“Brown Bear, Brown Bear, What (Colors) Do You See?”
by Sachi Feris
I have been reading the book, “Brown Bear, Brown Bear, what do you see?” by Eric Carle for over a decade to my kindergarten Spanish students (“Oso pardo, oso pardo, que ves ahi?”). In fact, I created a thematic curriculum around it, inspired by my teaching mentor, Mari Haas and her teaching philosophy that integrates connections to one’s community and culture as a core component.
Then how, I ask myself, in creating a thematic curriculum map for “Brown Bear,” has it never occurred to me to name race explicitly?
For those not familiar with the book, it begins:
“Brown bear, brown bear, what do you see?”
The next page shows a red bird with the text, “I see a red bird looking at me…Red bird, red bird, what do you see?” It goes on with brightly colored animals until the last pages which read:
“I see a (White *my note) teacher looking at me…Teacher, teacher, what do you see?”
“I see children looking at me…” The text does not specify: “Children with many different shades of skin.”
After reading the whole book which explicitly points to the different colors of animals, the last page confronts readers with the color-blind framework which, as a fundamental part of United States’ history, instructs us “not to see” color when it comes to the picture of the children.
As a parent, I naturally gravitated toward naming race explicitly when I read “Brown Bear” with my own children: “Look, these children all have different shades of skin. Some have lighter skin we call White, like us. Some have darker skin and might be Black or Indian…”
But as an educator, I have had little experience using explicit race talk.
In my work via the nonprofit world, I spent significant time creating and facilitating curriculum that was specifically about issues of race, equity, discrimination, and justice. But in these situations, the need to use explicit race talk was made moot because the curriculum itself was the prompt for talking about race and justice. There was no need for proactive race talk when the curriculum prompted such talk.
In my work as a Spanish language teacher for elementary aged students I had followed my mentor’s philosophy in part…I had made connections to different Spanish language cultures through poetry and songs—but I hadn’t, until very recently, used explicit, proactive, race conscious language.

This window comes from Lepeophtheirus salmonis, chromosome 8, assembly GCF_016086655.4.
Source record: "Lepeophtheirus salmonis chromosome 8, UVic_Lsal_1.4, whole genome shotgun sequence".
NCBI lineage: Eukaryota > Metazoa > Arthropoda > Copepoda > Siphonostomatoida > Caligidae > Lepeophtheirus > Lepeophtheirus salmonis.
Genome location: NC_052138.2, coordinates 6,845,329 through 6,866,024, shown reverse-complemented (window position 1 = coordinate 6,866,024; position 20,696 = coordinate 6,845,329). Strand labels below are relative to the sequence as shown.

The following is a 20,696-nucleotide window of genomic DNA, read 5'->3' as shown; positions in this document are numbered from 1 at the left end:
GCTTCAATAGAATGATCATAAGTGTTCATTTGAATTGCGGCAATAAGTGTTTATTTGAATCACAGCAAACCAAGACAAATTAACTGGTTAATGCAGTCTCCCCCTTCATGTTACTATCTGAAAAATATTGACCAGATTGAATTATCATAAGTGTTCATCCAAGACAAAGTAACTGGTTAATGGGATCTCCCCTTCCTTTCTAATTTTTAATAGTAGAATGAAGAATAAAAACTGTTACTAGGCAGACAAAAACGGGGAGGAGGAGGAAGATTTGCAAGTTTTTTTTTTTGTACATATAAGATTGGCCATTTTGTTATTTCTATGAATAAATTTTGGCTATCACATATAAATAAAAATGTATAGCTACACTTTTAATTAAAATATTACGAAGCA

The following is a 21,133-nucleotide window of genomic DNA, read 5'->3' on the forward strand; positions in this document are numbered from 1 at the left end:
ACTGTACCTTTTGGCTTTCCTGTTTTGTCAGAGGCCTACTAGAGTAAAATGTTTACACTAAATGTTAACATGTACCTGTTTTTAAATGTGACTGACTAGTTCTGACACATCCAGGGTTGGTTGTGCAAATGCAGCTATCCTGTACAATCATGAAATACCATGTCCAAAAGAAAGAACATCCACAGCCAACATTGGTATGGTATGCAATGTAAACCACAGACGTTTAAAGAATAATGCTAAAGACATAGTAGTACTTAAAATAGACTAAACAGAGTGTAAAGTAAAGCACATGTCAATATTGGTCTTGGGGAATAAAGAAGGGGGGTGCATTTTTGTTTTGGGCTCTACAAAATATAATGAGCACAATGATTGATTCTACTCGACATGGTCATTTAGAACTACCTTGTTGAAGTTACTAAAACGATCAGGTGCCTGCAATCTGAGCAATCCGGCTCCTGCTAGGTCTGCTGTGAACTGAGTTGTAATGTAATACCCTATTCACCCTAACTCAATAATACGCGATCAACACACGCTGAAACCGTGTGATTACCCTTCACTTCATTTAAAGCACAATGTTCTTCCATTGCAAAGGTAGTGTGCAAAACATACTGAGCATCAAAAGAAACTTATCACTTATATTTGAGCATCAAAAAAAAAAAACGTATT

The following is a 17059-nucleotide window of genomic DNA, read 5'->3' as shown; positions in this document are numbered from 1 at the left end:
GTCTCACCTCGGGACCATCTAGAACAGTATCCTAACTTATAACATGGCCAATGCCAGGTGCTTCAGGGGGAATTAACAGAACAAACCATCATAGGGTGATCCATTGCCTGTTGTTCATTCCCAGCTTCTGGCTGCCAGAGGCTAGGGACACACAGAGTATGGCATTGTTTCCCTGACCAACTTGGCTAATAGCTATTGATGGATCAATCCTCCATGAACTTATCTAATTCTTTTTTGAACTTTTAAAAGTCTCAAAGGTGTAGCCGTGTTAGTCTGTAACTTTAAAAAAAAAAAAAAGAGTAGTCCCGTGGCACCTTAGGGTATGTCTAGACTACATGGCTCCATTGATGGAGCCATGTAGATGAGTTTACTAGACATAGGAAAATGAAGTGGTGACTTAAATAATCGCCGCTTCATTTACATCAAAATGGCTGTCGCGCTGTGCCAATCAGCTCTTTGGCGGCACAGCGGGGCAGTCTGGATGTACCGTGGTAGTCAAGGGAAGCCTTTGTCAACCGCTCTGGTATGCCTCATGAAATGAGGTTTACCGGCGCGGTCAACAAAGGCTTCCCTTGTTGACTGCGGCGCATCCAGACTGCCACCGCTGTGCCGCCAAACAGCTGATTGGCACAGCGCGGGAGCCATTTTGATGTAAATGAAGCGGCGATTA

When I reflect as to why, I remember a school I once taught at where a kindergarten student, a biological “girl” had asked her teacher to call her a boy, not a girl. I happened to be doing my penguin unit in Spanish and I proposed a collaboration between this student’s classroom teacher and I to read “ And Tango Makes Three,” a book about the “gay penguins” in the Central park zoo, as a terrific and natural connection to this student. Unhappily, the school’s administration did not support us reading this book and that ended our proposed collaboration and our efforts to support this student.
I now teach in a school where I do feel supported to expose racism and heterosexism (among other “isms”) in our curriculum. But without feeling this support, it had been difficult for me to speak to race explicitly the way I naturally had as a parent. I have described many times, in my three-and-a-half-years of parenting, how liberating it felt to bring my racial justice beliefs to my parenting—I didn’t have to ask anyone’s permission to talk to my child about race in a way that made so much sense based on research I believed in whole-heartedly.
In Raising Race Conscious Children’s workshops, I have been overwhelmed by the number of participants’ comments that it felt “strange” or “awkward,” at first, to explicitly name race during the practice prompts—and almost simultaneously, how practicing this skill made them aware that this was something they could be, and should be, doing with their children.
The shift in becoming race conscious can be very simple. As my mom always says, “it’s not brain surgery.” It is about changing the way we think and speak about race and Raising Race Conscious Children’s workshops tell us that adults can “try on” this skill and commit to practicing it…in an hour and a half.
The goal of color blindness may be well intentioned (that race shouldn’t matter)…but the reality is that race does matter. Being race conscious allows the words we use as parents and educators to be tools that challenge racism. By being race conscious, White people can both acknowledge White privilege and stand up to do their part in undoing racism.
Sachi Feris is a blogger at Raising Race Conscious Children, an online a resource to support adults who are trying to talk about race with young children. Sachi also co-facilitates interactive workshops/webinars and small group workshop series on how to talk about race with young children. Sachi currently teaches Spanish to Kindergarten and 1st grade at an independent school in Brooklyn. Sachi identifies as White and is a mother to a three-year-old daughter and four-month-old son.